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Are We Our Own Worst Enemy?

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Are We Our Own Worst Enemy?

Old 12-09-2005, 01:40 PM
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Default Are We Our Own Worst Enemy?

How many people have been in an AMA chartered club that didn't want to grow or worst yet had members that complained that the club was too big? Are these positions in direct conflict with our desire to increase AMA's membership and or bring parkflyers "into the fold"? My club has a membership of about 125. I have heard some wish the clud was half that size. I don't think I have ever been at the field when all pilot stations were taken or had to wait for my frequency. Given that, why not bring more into the club and thus reduce your fixed cost per member?
Old 12-09-2005, 01:54 PM
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Default RE: Are We Our Own Worst Enemy?


ORIGINAL: Aggiebq86

How many people have been in an AMA chartered club that didn't want to grow or worst yet had members that complained that the club was too big? Are these positions in direct conflict with our desire to increase AMA's membership and or bring parkflyers "into the fold"? My club has a membership of about 125. I have heard some wish the clud was half that size. I don't think I have ever been at the field when all pilot stations were taken or had to wait for my frequency. Given that, why not bring more into the club and thus reduce your fixed cost per member?
I know of a few that have membership caps, I've flown at those fields and it gets pretty lonesome unless you really like to fly alone. But somehow they survive, I guess its the feeling of "exclusiveness" it brings to the members.
Old 12-09-2005, 03:08 PM
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Default RE: Are We Our Own Worst Enemy?

There are a number of factors involved.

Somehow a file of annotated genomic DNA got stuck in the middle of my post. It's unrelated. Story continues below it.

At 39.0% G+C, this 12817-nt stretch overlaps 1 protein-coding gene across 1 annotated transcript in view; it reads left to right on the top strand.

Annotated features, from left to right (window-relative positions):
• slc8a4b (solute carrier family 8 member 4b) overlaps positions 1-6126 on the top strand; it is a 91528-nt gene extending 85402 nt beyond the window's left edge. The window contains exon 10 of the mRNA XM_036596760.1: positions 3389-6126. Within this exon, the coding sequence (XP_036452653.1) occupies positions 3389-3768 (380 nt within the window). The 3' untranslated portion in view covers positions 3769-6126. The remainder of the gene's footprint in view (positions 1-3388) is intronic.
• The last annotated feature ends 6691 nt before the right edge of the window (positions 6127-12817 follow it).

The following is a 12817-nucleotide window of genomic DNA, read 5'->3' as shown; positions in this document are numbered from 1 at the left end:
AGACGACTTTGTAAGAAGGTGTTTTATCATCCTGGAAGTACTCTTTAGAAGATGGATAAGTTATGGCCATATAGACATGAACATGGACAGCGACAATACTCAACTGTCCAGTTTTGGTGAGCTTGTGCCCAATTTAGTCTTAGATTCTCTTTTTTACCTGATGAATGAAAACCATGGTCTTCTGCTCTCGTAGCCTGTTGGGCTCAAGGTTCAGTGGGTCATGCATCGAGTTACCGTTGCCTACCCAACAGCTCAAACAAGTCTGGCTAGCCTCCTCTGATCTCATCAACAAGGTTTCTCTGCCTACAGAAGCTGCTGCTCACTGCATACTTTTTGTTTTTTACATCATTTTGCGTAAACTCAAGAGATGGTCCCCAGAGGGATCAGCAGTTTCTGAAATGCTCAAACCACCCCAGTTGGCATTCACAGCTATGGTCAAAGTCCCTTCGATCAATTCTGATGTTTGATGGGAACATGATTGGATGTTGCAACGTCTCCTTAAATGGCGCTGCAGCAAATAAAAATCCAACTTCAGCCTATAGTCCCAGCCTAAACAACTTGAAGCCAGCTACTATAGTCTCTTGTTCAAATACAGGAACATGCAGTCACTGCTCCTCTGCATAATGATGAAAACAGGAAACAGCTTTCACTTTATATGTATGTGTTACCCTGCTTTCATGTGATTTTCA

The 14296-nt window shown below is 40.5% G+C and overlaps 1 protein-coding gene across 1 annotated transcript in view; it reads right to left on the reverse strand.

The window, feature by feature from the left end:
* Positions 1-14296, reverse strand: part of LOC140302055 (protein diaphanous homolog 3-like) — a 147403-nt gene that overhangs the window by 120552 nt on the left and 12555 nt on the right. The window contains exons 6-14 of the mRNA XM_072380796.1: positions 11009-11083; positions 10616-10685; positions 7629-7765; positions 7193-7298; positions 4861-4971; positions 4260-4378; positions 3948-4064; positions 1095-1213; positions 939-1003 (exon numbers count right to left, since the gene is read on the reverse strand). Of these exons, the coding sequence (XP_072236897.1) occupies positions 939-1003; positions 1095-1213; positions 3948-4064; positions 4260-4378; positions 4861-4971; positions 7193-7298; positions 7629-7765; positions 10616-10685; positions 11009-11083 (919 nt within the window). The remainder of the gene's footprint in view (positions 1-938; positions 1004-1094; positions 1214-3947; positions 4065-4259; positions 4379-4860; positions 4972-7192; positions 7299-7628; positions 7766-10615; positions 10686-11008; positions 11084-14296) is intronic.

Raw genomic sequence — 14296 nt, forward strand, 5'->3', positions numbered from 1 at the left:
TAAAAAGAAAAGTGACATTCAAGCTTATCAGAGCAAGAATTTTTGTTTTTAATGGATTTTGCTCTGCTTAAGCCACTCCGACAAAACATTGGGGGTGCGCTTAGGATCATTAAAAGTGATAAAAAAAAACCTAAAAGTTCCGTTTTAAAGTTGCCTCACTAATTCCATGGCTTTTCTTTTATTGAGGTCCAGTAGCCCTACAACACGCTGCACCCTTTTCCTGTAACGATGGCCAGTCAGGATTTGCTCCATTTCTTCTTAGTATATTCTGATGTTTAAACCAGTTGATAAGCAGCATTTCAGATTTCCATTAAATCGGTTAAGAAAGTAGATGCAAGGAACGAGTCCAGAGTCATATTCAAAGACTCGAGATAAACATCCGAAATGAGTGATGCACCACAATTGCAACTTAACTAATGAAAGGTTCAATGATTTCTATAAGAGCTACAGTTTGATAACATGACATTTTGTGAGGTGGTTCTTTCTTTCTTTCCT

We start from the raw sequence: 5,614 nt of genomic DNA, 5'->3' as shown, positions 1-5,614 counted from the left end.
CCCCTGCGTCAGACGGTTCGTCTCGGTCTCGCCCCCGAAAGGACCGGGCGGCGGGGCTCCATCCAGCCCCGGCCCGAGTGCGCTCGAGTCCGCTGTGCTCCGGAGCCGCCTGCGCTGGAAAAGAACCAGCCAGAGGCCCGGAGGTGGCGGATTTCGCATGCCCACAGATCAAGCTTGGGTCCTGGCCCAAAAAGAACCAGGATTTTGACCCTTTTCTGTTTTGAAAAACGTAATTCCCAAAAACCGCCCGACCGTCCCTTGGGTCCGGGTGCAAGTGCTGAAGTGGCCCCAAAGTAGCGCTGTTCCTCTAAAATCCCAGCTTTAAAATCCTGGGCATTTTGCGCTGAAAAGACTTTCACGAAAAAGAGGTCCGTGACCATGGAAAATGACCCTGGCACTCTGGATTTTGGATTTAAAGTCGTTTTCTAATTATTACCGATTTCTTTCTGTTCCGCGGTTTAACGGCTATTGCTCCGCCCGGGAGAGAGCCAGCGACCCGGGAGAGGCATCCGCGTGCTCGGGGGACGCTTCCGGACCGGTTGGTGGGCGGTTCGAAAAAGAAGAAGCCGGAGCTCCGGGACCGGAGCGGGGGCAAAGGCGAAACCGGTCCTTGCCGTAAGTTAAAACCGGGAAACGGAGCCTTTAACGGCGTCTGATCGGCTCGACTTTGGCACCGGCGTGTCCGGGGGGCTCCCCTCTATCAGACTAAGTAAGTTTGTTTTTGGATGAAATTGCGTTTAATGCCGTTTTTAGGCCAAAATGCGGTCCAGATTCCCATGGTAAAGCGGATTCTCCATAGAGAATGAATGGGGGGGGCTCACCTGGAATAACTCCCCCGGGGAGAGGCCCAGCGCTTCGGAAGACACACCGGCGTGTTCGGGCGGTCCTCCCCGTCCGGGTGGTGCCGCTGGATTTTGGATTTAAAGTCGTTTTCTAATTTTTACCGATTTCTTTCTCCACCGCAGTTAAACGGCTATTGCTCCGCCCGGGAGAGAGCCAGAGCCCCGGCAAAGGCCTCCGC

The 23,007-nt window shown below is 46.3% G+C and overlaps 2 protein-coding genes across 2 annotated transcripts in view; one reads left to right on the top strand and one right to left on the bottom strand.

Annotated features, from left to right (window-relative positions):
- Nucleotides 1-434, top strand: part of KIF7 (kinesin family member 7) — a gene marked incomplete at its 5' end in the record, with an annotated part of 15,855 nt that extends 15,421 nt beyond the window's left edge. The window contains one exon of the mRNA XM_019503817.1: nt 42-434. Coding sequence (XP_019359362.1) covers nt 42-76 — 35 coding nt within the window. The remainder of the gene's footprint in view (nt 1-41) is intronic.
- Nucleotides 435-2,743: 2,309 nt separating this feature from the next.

We only have about 45 members and on a typical weekend, we only find about 8 to 10 of them actually fly. Some members will show up and not bring an airplane. Retirees will fly during the week.
Fly-ins, however, usually draw a large crowd of visitors and flyers.
In some clubs I've either been a member of, or have visited, pilots sometimes must wait for an hour or two between flights and this is annoying I'm sure. Under those circumstances, it is all but impossible to practice aerobatics and other maneuvers to gain perfection.
Keep in mind that some pilots like to fly, fuel up and fly again immediately and others will only make one flight per day.
So, I would say that it all depends on the make-up of the club involved. What sort of flying they do, aerobatic practice or just toodling around the sky. With a large club of members who just come to make one flight and socialize the rest of the time, they can probably handle 125 members without any problems. Some pilots use the waiting time as an excuse to not fly.
If the club has a lot of serious flyers, then 50 is perhaps too many. Like any kind of club, you always have the do'ers and the non do'ers and probably only 10 to 15% of any membership will be really active members. Each club has its own personality and mix.
In any event, I wouldn't worry about it too much.

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Old 12-09-2005, 04:06 PM
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Default RE: Are We Our Own Worst Enemy?

In 1997 AMA president Dave Brown thought so. But there is really nothing that anyone can do. It is a case of the haves and have nots, i.e. those who can fly on their own and those who cannot. Can't change human nature.

CCR

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Old 12-09-2005, 04:07 PM
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The only thing to be concerned about is the even handed application of the herd management theory. What that means is that you have to make the rules simple enough that the average herd animal can understand and follow them or they are unenforceable. I know you will follow them to the intent if not the letter, but you are special and the herd is not. Heck, if the club is large enough you might find enforcing simple AMA Safety Codes difficult.